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Sunday, 6 October 2013

Money changes everything: Twitter and its IPO

If you're not paying for it you're the product ... As Twitter readies for its IPO and the potential for more "promoted tweets" looms like a sick headache for hundreds of millions of Twitter users globally the memory of what happened to HootSuite comes back to me. Many will not know how HootSuite, the Twitter application, changed its operation one day a few years ago. "Sticky" tweets in the way of ads stayed at the top of the user's feed and you had to pay a monthly fee now to get rid of them. At the time this happened I immediately changed my Twitter app to TweetDeck, which was subsequently bought by Twitter. So what's next?

Sitting at a point further along the marketing continuum is Facebook. Facebook users are by now accustomed to the ads that are perennially served up within the user interface. Some are accurate for the demographic - remember blithely telling Facebook your date of birth all those years ago when it was just supposed to be a fad? - and others are stupid beyond the comfort of click-through apologies. But recently ads are being served to me that show that Facebook is accessing my browser history logged at other places on the web, such as links received in emails and those served up in Google searches. Facebook is getting smarter as time goes on in its effort to maximise its monetisation of me.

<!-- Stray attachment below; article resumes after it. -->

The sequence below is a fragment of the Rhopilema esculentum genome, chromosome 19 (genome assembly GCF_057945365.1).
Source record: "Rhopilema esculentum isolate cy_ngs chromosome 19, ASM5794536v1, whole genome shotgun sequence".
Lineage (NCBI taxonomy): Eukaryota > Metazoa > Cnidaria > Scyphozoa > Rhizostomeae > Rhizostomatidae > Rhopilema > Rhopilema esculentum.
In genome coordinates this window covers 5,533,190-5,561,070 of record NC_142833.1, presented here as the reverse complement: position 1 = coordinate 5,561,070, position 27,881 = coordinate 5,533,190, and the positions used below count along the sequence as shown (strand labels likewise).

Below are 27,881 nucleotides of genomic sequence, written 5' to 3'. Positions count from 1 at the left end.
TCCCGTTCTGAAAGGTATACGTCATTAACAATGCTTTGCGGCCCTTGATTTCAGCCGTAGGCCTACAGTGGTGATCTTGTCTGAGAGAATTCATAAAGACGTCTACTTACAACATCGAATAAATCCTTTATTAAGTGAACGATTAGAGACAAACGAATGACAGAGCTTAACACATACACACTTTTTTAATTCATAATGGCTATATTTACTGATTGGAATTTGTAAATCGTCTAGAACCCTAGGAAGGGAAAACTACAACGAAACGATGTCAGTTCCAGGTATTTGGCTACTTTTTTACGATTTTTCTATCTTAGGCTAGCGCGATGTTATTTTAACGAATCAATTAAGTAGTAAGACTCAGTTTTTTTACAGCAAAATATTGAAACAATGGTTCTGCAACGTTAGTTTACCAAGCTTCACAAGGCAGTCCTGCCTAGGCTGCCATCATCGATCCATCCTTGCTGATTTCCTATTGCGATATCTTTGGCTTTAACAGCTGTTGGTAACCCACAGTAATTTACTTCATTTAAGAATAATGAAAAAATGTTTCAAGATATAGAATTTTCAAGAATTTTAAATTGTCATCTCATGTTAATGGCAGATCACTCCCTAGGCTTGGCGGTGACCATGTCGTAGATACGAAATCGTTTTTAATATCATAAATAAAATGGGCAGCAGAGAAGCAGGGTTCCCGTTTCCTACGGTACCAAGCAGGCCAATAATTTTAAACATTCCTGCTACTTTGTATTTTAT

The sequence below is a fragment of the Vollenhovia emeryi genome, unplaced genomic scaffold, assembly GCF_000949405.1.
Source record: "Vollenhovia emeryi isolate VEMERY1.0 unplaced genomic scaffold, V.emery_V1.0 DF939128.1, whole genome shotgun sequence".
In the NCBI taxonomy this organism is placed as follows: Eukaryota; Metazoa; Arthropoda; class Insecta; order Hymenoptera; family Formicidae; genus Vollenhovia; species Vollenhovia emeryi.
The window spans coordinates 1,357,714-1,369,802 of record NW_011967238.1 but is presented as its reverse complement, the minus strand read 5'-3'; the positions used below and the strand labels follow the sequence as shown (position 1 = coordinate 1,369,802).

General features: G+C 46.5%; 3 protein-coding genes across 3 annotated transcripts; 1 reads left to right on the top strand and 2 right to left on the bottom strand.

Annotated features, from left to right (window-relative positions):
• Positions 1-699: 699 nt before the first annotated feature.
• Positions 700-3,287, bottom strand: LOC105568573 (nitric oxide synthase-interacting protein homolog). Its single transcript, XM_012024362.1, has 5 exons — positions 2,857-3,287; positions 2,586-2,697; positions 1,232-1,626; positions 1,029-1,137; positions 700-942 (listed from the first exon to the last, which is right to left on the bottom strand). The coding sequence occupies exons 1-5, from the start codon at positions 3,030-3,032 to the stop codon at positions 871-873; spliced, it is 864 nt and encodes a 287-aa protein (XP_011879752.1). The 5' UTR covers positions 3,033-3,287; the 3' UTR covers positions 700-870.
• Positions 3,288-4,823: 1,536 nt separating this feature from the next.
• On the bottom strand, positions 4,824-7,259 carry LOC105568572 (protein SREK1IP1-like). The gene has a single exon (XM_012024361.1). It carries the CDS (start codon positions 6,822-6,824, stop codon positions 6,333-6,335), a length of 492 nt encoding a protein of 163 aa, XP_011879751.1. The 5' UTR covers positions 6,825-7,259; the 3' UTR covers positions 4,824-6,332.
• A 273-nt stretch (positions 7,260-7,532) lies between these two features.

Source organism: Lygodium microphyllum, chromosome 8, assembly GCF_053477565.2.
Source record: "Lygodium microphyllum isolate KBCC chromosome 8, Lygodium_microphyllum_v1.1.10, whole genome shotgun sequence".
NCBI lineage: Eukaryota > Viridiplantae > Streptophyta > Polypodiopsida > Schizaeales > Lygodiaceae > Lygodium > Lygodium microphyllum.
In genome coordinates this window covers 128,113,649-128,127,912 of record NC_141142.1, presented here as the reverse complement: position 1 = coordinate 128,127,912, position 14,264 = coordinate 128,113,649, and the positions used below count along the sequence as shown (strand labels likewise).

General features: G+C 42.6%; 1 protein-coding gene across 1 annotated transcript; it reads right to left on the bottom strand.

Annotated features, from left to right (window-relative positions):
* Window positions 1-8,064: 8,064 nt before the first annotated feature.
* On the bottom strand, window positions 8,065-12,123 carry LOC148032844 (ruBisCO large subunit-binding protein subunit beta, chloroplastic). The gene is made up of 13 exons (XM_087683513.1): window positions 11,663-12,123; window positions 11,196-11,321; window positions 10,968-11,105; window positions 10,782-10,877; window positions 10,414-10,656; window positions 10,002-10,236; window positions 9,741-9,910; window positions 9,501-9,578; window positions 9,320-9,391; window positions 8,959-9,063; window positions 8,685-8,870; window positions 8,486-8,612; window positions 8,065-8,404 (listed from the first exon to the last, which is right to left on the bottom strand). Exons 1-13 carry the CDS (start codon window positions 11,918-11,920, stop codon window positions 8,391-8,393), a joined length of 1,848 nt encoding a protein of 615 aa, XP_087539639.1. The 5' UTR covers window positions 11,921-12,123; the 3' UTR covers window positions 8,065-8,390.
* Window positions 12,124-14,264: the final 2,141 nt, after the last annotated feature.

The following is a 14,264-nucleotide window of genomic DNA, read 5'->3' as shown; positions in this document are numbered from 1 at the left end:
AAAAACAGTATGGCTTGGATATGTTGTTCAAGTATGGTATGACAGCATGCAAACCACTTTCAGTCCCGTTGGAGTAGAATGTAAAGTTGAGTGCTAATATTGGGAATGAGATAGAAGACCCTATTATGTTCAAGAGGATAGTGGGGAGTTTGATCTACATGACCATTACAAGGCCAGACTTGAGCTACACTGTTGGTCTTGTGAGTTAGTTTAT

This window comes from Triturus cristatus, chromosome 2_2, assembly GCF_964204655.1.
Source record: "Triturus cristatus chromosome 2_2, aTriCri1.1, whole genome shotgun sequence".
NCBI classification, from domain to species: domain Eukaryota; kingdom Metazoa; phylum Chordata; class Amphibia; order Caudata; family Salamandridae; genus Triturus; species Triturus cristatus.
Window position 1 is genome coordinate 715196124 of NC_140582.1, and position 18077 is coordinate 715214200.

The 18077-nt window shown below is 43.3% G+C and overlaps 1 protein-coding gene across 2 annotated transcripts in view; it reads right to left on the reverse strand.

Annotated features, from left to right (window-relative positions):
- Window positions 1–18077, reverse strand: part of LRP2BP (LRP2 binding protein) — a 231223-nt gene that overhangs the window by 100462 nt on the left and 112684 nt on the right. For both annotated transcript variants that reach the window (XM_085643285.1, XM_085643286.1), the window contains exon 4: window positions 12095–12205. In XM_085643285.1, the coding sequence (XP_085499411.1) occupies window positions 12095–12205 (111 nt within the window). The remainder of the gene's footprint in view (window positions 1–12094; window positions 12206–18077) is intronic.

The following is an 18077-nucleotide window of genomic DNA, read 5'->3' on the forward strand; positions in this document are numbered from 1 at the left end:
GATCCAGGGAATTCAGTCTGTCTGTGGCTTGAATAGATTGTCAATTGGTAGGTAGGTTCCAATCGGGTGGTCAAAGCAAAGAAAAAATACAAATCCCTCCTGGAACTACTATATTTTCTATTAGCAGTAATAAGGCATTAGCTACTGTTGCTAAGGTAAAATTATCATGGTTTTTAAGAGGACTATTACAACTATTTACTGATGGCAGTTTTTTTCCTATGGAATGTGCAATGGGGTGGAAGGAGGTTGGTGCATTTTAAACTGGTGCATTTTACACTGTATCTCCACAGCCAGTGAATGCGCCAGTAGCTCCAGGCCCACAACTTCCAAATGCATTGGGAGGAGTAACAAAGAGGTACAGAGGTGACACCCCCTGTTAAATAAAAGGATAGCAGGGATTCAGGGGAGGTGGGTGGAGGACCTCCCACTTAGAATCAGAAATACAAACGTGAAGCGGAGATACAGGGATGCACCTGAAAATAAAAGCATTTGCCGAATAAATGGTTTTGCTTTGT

Facebook is a bit of a closed shop for me, and it's mainly where I keep in touch with friends and people I know from real life. It's anyway a goofy interface, a crowded hogde-podge of features, functions and knick-knacks most of which are never used and sit there like happy automatons waiting to have their ears scratched. I tolerate Facebook like I tolerate a favourite pair of shoes that despite having run down at the heel and despite the immovable stains on the plastic uppers continue to serve as a reliable back-up in case the better pair are out of service due to damp, for example.

Twitter is the place where things really happen, and so the likelihood that the interface will become as goofy as Facebook's fills me with dismay. The old adage comes back now like a mocking call from somewhere near the back of the theatre: We told you so. I never wanted to believe that Twitter would turn into a cake stall, a shop window, an unwanted marketing brochure dropped in the mailbox, a full-body bus advert, a 30-second pre-play online video ad that makes you want to scream blue murder. A heavy feeling sits in the pit of my stomach when I think of what could happen. And the song returns to remind me: Money changes everything ...

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